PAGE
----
Intoxicants were forbidden in the Qur’an through several separate verses revealed at different times over a period of years. At first, it was forbidden for Muslims to attend to prayers while intoxicated (4:43). Then a later verse was revealed which said that alcohol contains some good and some evil, but the evil is greater than the good (2:219). This was the next step in turning people away from consumption of it. Finally, “intoxicants and games of chance” were called “abominations of Satan’s handiwork,” intended to turn people away from God and forget about prayer, and Muslims were ordered to abstain (5:90-91). (Note – the Qur’an is not arranged chronologically, so later verses of the book were not necessarily revealed after earlier verses.)In the first verse cited above, the word for “intoxicated” is sukara
which is derived from the word “sugar” and means drunk or intoxicated. That verse doesn’t mention the drink which makes one so. In the next verses cited, the word which is often translated as “wine” or “intoxicants” is al-khamr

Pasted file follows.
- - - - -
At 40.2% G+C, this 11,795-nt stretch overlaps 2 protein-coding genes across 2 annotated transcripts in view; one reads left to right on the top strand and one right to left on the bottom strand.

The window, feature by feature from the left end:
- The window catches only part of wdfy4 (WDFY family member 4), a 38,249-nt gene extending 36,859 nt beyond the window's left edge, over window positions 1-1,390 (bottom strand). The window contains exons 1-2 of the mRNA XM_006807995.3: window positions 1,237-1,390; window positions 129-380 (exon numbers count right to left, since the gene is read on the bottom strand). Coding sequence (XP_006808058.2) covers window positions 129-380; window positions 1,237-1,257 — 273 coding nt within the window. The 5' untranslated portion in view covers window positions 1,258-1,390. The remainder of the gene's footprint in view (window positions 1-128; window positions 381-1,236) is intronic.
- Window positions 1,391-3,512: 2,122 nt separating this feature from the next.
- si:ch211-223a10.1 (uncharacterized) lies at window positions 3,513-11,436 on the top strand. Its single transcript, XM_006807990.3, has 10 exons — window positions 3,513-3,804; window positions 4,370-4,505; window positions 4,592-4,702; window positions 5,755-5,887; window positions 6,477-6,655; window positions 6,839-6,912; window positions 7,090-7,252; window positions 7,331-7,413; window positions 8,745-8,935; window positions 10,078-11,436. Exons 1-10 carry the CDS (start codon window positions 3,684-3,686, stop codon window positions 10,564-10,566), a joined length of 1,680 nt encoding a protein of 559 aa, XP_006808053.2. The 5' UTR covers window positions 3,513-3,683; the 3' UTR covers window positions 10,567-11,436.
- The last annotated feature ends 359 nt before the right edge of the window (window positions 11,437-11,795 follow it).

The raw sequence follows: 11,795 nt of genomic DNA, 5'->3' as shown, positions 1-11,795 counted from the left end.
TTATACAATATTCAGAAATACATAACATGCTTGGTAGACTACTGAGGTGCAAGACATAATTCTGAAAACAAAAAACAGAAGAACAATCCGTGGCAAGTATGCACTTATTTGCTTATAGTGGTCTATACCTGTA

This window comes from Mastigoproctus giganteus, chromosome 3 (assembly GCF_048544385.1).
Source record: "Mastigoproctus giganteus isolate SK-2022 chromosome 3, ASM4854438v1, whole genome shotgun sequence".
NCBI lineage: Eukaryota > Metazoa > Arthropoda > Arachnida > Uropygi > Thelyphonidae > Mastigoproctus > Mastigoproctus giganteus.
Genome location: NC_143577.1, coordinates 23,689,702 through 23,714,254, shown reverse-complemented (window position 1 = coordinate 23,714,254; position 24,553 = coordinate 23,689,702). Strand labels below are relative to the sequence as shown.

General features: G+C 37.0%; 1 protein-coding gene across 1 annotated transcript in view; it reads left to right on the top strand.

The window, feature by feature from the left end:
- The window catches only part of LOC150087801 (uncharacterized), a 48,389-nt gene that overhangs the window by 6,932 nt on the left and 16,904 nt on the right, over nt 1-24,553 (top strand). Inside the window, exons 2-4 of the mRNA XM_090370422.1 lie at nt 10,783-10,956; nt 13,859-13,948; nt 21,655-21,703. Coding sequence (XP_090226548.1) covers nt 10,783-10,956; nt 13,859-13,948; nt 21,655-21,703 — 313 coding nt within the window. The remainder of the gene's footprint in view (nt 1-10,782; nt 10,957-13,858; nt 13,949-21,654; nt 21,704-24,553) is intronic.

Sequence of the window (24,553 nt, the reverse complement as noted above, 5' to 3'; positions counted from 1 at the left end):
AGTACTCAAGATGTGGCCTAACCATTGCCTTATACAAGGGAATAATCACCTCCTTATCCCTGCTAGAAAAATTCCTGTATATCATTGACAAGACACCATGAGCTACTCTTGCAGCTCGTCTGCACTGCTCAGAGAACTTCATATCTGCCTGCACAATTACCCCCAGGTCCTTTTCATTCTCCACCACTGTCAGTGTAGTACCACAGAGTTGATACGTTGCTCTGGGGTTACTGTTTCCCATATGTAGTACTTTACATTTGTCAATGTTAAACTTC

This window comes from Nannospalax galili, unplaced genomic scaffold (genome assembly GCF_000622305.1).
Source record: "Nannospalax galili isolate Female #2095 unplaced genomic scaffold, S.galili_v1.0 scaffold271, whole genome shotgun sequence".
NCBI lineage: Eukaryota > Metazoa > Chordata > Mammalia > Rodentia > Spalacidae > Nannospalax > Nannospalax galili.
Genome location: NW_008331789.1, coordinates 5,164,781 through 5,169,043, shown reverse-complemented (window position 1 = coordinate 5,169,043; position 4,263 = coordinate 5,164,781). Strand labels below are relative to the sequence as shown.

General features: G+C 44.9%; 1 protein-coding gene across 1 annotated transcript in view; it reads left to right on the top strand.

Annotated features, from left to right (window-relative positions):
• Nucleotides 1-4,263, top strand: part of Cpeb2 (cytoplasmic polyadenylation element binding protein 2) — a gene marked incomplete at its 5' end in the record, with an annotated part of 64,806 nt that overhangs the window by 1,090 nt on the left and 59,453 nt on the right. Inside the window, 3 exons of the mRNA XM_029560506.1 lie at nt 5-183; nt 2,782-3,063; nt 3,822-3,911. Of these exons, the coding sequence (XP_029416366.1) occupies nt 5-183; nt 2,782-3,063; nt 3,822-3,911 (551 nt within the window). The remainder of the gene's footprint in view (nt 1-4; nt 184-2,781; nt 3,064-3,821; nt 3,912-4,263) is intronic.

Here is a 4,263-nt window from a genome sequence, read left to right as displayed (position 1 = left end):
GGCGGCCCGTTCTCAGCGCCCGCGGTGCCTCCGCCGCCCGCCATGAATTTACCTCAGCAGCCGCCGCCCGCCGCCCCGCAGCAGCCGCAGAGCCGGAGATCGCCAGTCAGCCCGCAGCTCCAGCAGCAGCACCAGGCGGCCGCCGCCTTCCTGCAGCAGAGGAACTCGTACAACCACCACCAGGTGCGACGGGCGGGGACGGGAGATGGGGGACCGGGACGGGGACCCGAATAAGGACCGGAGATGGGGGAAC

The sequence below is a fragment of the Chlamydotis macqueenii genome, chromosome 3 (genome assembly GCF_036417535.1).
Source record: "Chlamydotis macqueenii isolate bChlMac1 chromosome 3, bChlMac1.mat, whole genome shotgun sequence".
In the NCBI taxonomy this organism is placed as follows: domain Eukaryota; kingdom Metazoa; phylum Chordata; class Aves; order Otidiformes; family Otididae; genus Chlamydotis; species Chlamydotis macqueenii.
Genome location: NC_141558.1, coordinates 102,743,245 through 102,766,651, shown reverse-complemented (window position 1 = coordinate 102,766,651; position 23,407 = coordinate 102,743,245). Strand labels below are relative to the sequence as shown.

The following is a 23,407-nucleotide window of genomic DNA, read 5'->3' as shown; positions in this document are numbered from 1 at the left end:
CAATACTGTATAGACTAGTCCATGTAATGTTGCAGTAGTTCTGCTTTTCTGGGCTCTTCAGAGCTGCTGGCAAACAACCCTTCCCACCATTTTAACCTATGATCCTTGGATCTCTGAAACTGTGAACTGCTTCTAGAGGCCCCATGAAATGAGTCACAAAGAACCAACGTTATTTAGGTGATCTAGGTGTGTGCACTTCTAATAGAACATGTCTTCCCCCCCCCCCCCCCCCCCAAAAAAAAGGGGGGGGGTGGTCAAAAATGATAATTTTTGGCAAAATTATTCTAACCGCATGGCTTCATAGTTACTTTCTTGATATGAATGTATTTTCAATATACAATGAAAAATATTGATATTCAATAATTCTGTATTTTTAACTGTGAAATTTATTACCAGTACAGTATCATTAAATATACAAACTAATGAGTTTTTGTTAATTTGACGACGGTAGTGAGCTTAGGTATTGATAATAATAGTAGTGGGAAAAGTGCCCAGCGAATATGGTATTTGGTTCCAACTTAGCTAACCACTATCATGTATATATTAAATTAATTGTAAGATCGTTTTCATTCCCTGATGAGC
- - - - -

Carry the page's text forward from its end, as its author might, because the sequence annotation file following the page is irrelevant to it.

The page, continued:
, which is related to the verb “to ferment.” This word could be used to describe other intoxicants such as beer, although wine is the most common understanding of the word.
Muslims interpret these verses in total to forbid any intoxicating substance — whether it be wine, beer, gin, whiskey, or whatever. The result is the same, and the Qur’an outlines that it is the intoxication, which makes one forgetful of God and prayer, which is harmful. Over the years, the list of intoxicating substances has come to include more modern street drugs and the like.
The Prophet Muhammad also instructed his followers, at the time, to avoid any intoxicating substances — (paraphrased) “if it intoxicates in a large amount, it is forbidden even in a small amount.” For this reason, most observant Muslims avoid alcohol in any form, even small amounts that are sometimes used in cooking.